Anyway, the Columbia brings the three nudies down to the British etcetera, where they are put under guard. Predictably enough, it is Ms May who suddenly wakes up, grabs a guard, and French-kisses him to death. To paraphrase Kit Marlowe, her lips suck forth his soul, and fuse the lights in a lavish display of early CGI. The 'girl', as this very Eighties movie refers to the alien woman, then walks out of the complex using her space vampire powers to zap people and shatter glass.

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"Give it to me straight, doc..."

All this is rather disconcerting for the two chaps trying to control the situation. They are Britain top thanatologist Doctor Hans Fallada, played by Frank Finlay, and Peter Firth as Colonel Caine of the SAS. Fallada concludes that the space girl is sucking the life-force out of people and that this might be a problem. The guard she apparently killed wakes up in the autopsy table and attacks a doctor, revealing that Ms May has the power to create what I will call 'zompires', i.e. undead humans who spread the contagion of life-force sucking. Sort of thing.

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"Jellybeans! Nancy, Jellybeans!"

The zompires are rather naff monsters, but rather amusing as they resemble Spitting Image puppets of Ronald Reagan. As Fallada points out, if that sort of contagion spreads the world is doomed. But the nudey girl has made good her escape, it seems. And then, to complicate things further, Colonel Carlson lands in Texas and joins the team. He has nightmares/wet dreams about Ms May, again suggesting some deeper connection. After all, why did she spare him? It's hard to care as Railsback is not a natural lead. His position is like that of Dana Andrews in Night of the Demon - the obligatory, affordable American in a UK horror flick.

The action shifts north as it transpire that the 'space girl' - they really do keep calling her that - has taken to jumping from one human body to the next, leaving a trail of crumbling Reagans. And that trail leads to a Broadmoor-like secure hospital presided over by one Doctor Seward - no, sorry, easy mistake to make. It is in fact run by Patrick Stewart. For Various Reasons, the future Captain Picard gets snogged by Railsback. Because he's possessed by the 'space girl', you see. Nothing Freudian going on, eh Colin?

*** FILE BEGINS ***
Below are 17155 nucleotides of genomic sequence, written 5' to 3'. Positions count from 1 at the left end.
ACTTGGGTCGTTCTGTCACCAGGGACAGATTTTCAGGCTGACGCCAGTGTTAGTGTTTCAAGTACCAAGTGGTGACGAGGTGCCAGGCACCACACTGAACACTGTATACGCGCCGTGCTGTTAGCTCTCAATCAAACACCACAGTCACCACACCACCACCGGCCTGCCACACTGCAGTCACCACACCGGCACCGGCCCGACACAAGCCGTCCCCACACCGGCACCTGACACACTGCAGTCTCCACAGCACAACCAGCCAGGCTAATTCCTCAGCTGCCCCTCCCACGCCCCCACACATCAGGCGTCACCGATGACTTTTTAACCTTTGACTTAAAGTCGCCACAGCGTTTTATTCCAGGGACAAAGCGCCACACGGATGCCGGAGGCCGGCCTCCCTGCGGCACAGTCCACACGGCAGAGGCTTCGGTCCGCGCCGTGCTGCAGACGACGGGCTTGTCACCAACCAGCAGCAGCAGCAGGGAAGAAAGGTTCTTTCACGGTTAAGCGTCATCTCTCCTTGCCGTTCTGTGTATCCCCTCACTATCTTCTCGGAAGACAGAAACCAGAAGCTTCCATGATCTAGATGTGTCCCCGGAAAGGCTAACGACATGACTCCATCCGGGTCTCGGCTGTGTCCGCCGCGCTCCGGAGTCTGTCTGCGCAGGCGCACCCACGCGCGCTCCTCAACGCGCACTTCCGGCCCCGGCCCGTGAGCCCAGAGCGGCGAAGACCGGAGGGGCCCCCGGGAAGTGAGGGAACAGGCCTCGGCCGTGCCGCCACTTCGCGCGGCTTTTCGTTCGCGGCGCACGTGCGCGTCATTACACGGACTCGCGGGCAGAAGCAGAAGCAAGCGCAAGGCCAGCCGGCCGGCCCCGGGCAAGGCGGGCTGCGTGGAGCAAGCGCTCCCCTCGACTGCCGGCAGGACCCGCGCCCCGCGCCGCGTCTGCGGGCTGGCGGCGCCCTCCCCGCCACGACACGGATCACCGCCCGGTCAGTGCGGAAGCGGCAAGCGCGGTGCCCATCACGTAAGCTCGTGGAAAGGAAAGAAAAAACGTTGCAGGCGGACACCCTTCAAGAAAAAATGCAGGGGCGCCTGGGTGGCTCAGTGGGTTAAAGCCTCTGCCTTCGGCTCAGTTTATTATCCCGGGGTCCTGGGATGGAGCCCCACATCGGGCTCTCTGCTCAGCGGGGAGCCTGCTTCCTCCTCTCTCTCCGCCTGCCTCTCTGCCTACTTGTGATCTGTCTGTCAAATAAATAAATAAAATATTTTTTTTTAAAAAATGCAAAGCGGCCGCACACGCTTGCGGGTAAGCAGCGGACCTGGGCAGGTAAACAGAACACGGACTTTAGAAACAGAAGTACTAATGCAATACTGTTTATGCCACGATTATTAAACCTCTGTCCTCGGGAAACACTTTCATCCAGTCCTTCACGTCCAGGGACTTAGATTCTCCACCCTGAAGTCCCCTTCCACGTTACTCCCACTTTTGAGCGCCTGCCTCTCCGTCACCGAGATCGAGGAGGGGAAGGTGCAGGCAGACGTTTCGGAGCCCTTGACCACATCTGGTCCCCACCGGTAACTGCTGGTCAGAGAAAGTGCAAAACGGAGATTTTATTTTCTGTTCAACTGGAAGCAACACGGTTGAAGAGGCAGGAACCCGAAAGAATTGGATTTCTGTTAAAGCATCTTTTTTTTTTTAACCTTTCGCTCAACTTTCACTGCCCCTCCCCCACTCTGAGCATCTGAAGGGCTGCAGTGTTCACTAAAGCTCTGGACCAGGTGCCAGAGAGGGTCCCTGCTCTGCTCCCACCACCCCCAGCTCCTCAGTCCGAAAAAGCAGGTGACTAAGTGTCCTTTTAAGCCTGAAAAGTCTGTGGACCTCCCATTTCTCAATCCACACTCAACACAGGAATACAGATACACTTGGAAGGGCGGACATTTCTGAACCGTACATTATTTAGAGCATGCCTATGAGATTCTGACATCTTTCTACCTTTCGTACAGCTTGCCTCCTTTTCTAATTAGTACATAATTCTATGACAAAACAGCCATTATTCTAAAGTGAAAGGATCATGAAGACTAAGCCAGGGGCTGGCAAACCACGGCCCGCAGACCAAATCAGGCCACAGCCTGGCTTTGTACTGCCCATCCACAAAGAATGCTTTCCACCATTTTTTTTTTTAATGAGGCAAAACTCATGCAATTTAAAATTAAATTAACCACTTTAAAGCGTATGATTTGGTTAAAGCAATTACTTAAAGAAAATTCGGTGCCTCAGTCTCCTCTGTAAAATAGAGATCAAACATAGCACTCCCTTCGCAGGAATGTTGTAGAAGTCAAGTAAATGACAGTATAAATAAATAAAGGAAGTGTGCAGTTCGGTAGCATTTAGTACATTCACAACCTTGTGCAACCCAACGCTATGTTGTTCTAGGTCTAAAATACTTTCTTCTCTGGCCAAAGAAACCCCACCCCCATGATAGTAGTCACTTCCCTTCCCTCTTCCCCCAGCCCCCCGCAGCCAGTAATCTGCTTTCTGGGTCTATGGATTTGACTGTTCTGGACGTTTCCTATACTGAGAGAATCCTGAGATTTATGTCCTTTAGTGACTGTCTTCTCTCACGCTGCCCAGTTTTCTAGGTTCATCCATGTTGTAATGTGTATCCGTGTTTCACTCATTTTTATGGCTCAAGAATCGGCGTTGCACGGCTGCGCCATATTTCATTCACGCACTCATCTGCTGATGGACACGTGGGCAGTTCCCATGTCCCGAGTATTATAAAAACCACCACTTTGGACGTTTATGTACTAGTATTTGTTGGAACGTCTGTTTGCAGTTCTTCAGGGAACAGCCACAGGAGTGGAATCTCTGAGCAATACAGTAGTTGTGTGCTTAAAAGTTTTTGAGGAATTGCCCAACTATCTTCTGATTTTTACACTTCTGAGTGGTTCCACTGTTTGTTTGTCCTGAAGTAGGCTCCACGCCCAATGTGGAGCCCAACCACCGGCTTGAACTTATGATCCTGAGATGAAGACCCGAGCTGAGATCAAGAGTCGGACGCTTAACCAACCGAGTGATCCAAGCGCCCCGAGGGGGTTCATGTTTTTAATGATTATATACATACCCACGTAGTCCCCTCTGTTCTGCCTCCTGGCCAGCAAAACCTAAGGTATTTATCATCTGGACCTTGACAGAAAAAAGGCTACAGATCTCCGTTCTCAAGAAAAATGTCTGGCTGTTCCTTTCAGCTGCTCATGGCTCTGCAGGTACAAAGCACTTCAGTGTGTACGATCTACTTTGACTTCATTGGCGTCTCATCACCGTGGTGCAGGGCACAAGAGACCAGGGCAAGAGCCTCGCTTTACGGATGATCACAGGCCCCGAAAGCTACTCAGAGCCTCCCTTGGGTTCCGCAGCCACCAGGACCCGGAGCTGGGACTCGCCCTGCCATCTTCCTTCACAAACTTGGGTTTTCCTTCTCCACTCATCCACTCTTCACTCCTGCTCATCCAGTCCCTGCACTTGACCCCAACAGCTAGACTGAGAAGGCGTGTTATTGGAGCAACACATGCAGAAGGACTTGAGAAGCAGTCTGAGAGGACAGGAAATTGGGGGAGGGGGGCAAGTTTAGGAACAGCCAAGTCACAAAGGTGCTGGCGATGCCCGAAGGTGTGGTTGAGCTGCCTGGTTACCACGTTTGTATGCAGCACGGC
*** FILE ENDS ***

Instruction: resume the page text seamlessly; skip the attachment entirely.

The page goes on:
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"Make it so!"

Back in London Fallada has sort-of discovered that you can kill the space vampires with leaded iron inserted just below the heart. This variation on the familiar wooden stake is founded on pure mumbo-jumbo, but conveniently it allows Fallada to defend himself against one of the base guards. Because the male vampires have also taken to jumping bodies and that. It's all rather confusing, and not make simpler when Ms May's body is created aboard a helicopter by the blood of Patrick Stewart's doctor and a dead Home Secretary. It's an amazing effect, and essentially pointless for plot purposes.

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"Bloody Hell, pet."
Let us return to my silly title. So far we have seen the film reprise the first two Quatermass serials. Q1 - British spaceship goes off into the void, returns with Something Alien. Authorities response is less than brilliant, alien escapes. Q2 - Alien organism covertly takes control of people, especially military types, and lays foundation for overall conquest/annhilation of humanity. But what of the third movie, Quatermass and the Pit? And indeed the fourth serial, the ITV one with John Mills? Well, here they come.